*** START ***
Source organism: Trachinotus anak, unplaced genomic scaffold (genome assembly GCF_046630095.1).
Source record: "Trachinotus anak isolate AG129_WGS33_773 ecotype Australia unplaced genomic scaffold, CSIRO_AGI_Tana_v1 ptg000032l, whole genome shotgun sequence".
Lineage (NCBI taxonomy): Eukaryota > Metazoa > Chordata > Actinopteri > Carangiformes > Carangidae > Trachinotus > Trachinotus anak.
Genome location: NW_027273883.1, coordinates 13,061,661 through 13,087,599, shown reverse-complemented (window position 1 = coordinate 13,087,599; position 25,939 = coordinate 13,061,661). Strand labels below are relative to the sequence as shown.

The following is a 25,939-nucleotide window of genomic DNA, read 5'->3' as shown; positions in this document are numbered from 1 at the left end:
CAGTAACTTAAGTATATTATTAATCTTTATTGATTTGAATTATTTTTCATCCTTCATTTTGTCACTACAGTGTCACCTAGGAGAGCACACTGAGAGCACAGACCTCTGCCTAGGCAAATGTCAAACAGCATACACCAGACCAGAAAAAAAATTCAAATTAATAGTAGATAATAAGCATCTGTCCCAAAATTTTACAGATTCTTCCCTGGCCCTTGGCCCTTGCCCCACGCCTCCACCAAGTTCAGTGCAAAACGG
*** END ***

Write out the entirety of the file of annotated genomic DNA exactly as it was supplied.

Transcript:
Source organism: Trachinotus anak, unplaced genomic scaffold (genome assembly GCF_046630095.1).
Source record: "Trachinotus anak isolate AG129_WGS33_773 ecotype Australia unplaced genomic scaffold, CSIRO_AGI_Tana_v1 ptg000032l, whole genome shotgun sequence".
Lineage (NCBI taxonomy): Eukaryota > Metazoa > Chordata > Actinopteri > Carangiformes > Carangidae > Trachinotus > Trachinotus anak.
Genome location: NW_027273883.1, coordinates 13,061,661 through 13,087,599, shown reverse-complemented (window position 1 = coordinate 13,087,599; position 25,939 = coordinate 13,061,661). Strand labels below are relative to the sequence as shown.

The following is a 25,939-nucleotide window of genomic DNA, read 5'->3' as shown; positions in this document are numbered from 1 at the left end:
CAGTAACTTAAGTATATTATTAATCTTTATTGATTTGAATTATTTTTCATCCTTCATTTTGTCACTACAGTGTCACCTAGGAGAGCACACTGAGAGCACAGACCTCTGCCTAGGCAAATGTCAAACAGCATACACCAGACCAGAAAAAAAATTCAAATTAATAGTAGATAATAAGCATCTGTCCCAAAATTTTACAGATTCTTCCCTGGCCCTTGGCCCTTGCCCCACGCCTCCACCAAGTTCAGTGCAAAACGG